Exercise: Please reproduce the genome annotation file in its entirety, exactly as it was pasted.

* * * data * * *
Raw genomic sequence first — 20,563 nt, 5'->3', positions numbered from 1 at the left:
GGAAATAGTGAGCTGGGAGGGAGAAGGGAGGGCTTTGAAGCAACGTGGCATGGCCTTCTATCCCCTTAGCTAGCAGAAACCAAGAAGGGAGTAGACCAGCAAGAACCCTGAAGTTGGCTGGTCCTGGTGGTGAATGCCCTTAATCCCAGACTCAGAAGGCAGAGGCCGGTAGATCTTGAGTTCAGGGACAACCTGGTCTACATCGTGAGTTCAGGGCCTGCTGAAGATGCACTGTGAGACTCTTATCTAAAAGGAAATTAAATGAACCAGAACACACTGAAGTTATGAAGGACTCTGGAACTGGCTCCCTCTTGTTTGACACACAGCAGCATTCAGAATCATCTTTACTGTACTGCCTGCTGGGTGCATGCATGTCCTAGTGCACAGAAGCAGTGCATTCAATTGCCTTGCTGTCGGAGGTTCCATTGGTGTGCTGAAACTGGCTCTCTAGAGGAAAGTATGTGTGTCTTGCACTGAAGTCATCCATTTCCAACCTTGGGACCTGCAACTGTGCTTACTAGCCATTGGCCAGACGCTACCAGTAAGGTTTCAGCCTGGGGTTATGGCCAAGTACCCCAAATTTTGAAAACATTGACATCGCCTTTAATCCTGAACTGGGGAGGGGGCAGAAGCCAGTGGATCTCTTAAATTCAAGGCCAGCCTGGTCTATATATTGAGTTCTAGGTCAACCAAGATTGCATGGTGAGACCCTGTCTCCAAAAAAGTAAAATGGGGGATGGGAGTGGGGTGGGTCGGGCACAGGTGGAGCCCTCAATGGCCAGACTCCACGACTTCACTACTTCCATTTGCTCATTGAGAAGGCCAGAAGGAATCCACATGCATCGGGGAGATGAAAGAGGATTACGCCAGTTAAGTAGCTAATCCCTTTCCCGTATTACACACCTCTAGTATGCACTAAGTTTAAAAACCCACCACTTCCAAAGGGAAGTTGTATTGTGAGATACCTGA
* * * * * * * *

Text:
Raw genomic sequence first — 20,563 nt, 5'->3', positions numbered from 1 at the left:
GGAAATAGTGAGCTGGGAGGGAGAAGGGAGGGCTTTGAAGCAACGTGGCATGGCCTTCTATCCCCTTAGCTAGCAGAAACCAAGAAGGGAGTAGACCAGCAAGAACCCTGAAGTTGGCTGGTCCTGGTGGTGAATGCCCTTAATCCCAGACTCAGAAGGCAGAGGCCGGTAGATCTTGAGTTCAGGGACAACCTGGTCTACATCGTGAGTTCAGGGCCTGCTGAAGATGCACTGTGAGACTCTTATCTAAAAGGAAATTAAATGAACCAGAACACACTGAAGTTATGAAGGACTCTGGAACTGGCTCCCTCTTGTTTGACACACAGCAGCATTCAGAATCATCTTTACTGTACTGCCTGCTGGGTGCATGCATGTCCTAGTGCACAGAAGCAGTGCATTCAATTGCCTTGCTGTCGGAGGTTCCATTGGTGTGCTGAAACTGGCTCTCTAGAGGAAAGTATGTGTGTCTTGCACTGAAGTCATCCATTTCCAACCTTGGGACCTGCAACTGTGCTTACTAGCCATTGGCCAGACGCTACCAGTAAGGTTTCAGCCTGGGGTTATGGCCAAGTACCCCAAATTTTGAAAACATTGACATCGCCTTTAATCCTGAACTGGGGAGGGGGCAGAAGCCAGTGGATCTCTTAAATTCAAGGCCAGCCTGGTCTATATATTGAGTTCTAGGTCAACCAAGATTGCATGGTGAGACCCTGTCTCCAAAAAAGTAAAATGGGGGATGGGAGTGGGGTGGGTCGGGCACAGGTGGAGCCCTCAATGGCCAGACTCCACGACTTCACTACTTCCATTTGCTCATTGAGAAGGCCAGAAGGAATCCACATGCATCGGGGAGATGAAAGAGGATTACGCCAGTTAAGTAGCTAATCCCTTTCCCGTATTACACACCTCTAGTATGCACTAAGTTTAAAAACCCACCACTTCCAAAGGGAAGTTGTATTGTGAGATACCTGA